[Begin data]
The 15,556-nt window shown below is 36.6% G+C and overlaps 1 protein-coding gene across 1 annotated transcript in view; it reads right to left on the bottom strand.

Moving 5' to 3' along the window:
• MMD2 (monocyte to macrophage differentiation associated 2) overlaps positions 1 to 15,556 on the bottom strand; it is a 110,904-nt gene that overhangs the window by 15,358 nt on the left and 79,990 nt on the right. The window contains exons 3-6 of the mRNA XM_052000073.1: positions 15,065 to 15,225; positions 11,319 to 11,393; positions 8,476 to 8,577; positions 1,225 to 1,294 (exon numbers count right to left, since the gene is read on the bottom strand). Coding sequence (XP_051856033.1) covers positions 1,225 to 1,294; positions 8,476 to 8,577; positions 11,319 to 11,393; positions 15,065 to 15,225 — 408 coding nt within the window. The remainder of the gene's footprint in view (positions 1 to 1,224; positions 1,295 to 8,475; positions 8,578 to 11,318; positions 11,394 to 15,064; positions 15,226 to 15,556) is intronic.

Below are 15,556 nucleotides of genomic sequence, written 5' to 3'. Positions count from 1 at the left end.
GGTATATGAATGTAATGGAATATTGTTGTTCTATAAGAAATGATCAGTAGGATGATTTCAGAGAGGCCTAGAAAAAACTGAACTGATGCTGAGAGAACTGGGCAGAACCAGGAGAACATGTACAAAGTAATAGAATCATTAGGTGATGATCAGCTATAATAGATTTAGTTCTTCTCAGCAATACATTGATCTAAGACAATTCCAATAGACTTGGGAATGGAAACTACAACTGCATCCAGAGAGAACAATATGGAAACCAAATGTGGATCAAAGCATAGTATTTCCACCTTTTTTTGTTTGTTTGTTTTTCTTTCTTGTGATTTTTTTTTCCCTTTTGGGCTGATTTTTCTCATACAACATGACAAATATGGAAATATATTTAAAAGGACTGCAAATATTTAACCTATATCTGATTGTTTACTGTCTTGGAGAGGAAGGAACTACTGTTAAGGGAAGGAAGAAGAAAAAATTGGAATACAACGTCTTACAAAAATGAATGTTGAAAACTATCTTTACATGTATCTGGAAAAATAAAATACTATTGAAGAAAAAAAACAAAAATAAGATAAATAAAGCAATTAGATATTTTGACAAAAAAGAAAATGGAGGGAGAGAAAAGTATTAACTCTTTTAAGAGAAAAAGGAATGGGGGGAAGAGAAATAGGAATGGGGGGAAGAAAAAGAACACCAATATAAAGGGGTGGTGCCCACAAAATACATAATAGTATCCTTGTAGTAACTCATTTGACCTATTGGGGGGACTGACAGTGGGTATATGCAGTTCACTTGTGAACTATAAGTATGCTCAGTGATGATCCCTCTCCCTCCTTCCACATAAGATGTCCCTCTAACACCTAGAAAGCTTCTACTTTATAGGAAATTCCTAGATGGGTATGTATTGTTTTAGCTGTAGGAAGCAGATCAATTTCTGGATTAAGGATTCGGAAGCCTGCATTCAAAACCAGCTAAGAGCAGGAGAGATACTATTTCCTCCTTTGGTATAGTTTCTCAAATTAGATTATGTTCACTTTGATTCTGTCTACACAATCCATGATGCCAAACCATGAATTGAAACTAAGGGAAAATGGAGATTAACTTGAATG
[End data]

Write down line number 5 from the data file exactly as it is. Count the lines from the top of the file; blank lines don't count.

GGTATATGAATGTAATGGAATATTGTTGTTCTATAAGAAATGATCAGTAGGATGATTTCAGAGAGGCCTAGAAAAAACTGAACTGATGCTGAGAGAACTGGGCAGAACCAGGAGAACATGTACAAAGTAATAGAATCATTAGGTGATGATCAGCTATAATAGATTTAGTTCTTCTCAGCAATACATTGATCTAAGACAATTCCAATAGACTTGGGAATGGAAACTACAACTGCATCCAGAGAGAACAATATGGAAACCAAATGTGGATCAAAGCATAGTATTTCCACCTTTTTTTGTTTGTTTGTTTTTCTTTCTTGTGATTTTTTTTTCCCTTTTGGGCTGATTTTTCTCATACAACATGACAAATATGGAAATATATTTAAAAGGACTGCAAATATTTAACCTATATCTGATTGTTTACTGTCTTGGAGAGGAAGGAACTACTGTTAAGGGAAGGAAGAAGAAAAAATTGGAATACAACGTCTTACAAAAATGAATGTTGAAAACTATCTTTACATGTATCTGGAAAAATAAAATACTATTGAAGAAAAAAAACAAAAATAAGATAAATAAAGCAATTAGATATTTTGACAAAAAAGAAAATGGAGGGAGAGAAAAGTATTAACTCTTTTAAGAGAAAAAGGAATGGGGGGAAGAGAAATAGGAATGGGGGGAAGAAAAAGAACACCAATATAAAGGGGTGGTGCCCACAAAATACATAATAGTATCCTTGTAGTAACTCATTTGACCTATTGGGGGGACTGACAGTGGGTATATGCAGTTCACTTGTGAACTATAAGTATGCTCAGTGATGATCCCTCTCCCTCCTTCCACATAAGATGTCCCTCTAACACCTAGAAAGCTTCTACTTTATAGGAAATTCCTAGATGGGTATGTATTGTTTTAGCTGTAGGAAGCAGATCAATTTCTGGATTAAGGATTCGGAAGCCTGCATTCAAAACCAGCTAAGAGCAGGAGAGATACTATTTCCTCCTTTGGTATAGTTTCTCAAATTAGATTATGTTCACTTTGATTCTGTCTACACAATCCATGATGCCAAACCATGAATTGAAACTAAGGGAAAATGGAGATTAACTTGAATG